When railway employee Zacherias Lewala found a handful of twinkling stones in southwestern Namibia in 1908, little did he know how his discovery would transform that slice of the country, then called German South-West Africa. The stones were diamonds, and Lewala's discovery caused the city of Kolmanskop to rise from the Namibian sands [source: Kolmanskop].
Kolmanskop was created as a diamond-mining town, and in its heyday was home to 1,300, a mix of Germans and Namibians. The city featured elaborate German-styled homes, a post office, school, bakery, butcher shop and even an ice plant. The story goes that the first two buildings erected, even before the houses, were the pub and the skittle alley. Skittles, a game akin to bowling, was a popular form of recreation among the Germans. During the first six years of mining, an incredible 5 million karats of diamonds were uncovered here. Kolmanskop also became home to the first X-ray machine in the southern hemisphere, as it was used to uncover diamond thefts [source: Kolmanskop].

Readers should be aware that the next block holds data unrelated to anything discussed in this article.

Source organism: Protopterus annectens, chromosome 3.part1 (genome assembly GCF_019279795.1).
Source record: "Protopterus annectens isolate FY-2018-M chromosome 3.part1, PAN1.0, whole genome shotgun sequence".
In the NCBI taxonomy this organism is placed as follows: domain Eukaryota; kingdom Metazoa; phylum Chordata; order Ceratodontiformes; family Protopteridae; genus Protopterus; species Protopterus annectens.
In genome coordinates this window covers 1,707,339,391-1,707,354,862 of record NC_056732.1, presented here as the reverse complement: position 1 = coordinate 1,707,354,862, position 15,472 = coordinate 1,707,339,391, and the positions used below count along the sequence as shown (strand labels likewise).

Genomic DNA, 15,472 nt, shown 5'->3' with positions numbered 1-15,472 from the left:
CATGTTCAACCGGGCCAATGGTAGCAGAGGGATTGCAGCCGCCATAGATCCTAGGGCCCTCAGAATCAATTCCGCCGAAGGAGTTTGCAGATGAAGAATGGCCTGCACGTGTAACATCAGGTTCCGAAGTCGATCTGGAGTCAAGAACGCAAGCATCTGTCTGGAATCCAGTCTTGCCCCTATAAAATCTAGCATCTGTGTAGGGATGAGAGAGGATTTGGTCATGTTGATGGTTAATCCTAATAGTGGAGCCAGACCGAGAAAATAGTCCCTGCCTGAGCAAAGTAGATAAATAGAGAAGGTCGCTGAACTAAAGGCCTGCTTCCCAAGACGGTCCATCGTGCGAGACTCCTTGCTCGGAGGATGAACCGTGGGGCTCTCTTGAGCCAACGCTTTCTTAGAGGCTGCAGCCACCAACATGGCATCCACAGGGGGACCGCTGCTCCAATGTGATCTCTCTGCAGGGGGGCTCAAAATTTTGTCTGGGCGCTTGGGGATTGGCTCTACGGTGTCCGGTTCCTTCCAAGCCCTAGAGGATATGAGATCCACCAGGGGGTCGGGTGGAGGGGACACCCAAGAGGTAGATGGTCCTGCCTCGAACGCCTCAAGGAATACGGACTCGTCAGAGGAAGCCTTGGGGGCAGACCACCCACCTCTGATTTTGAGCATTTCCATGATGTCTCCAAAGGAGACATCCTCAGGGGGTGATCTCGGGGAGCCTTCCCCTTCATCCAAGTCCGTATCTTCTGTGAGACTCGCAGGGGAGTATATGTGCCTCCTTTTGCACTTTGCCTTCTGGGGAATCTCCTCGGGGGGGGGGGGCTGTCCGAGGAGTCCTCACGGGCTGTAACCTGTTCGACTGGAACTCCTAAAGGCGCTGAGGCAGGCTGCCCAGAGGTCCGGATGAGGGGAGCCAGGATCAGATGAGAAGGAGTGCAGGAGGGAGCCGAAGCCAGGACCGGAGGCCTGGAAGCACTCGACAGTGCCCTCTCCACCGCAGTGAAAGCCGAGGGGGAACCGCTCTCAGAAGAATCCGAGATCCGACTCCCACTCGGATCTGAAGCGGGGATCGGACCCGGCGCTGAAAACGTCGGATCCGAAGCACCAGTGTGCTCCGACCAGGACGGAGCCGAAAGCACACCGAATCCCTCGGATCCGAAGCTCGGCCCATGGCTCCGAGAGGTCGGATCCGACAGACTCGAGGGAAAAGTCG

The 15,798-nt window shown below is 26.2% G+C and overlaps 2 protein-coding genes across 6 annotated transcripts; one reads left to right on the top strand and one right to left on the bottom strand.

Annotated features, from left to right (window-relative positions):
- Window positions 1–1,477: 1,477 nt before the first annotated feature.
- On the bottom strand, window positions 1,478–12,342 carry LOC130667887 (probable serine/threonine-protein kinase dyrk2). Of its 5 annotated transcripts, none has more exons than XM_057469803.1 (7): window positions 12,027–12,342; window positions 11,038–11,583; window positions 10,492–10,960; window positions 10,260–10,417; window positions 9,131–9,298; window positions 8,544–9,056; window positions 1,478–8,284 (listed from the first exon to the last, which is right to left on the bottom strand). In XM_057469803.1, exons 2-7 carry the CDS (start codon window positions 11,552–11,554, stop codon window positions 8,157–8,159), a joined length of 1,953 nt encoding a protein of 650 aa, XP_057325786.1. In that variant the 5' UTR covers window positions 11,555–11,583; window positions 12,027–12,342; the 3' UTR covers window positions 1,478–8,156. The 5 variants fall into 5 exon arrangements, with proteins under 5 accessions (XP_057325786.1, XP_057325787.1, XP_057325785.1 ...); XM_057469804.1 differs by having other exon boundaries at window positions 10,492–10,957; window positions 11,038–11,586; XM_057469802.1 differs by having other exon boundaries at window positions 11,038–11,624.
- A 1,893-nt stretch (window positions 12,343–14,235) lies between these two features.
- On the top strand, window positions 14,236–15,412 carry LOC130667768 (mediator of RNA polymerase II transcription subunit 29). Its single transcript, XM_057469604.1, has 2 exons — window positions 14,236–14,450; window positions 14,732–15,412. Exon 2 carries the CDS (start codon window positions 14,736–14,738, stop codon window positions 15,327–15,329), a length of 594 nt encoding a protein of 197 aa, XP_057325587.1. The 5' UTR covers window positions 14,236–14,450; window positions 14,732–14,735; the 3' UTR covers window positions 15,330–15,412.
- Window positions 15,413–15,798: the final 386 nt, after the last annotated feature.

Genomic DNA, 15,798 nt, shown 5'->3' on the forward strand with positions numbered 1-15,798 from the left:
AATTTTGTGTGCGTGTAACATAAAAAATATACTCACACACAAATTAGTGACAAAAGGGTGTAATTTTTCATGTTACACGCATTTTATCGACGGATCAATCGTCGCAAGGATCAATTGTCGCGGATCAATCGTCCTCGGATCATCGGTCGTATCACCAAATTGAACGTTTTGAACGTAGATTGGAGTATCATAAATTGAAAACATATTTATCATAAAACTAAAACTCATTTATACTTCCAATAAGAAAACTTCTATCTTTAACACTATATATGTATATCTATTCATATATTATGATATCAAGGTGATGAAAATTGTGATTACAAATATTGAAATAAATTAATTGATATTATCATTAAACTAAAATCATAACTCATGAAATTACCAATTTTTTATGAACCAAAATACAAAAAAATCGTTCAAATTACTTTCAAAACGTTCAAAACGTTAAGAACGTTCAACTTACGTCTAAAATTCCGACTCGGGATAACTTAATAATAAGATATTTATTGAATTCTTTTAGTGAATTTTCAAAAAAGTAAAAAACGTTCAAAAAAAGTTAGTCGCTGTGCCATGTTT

Eventually, mine production declined, and in 1928 a much-richer diamond vein was discovered 168 miles (270 kilometers) to the south. People began leaving the city, with the last family departing in 1956. Today, Kolmanskop is a melancholy tourist site. Visitors can book a one-hour tour out of neighboring Luderitz, where they'll be able to see the ruins of residents' impressive homes and businesses, plus the restored mine captain's home, butcher shop, gym and skittle alley. You do need a permit to visit [source: Kolmanskop].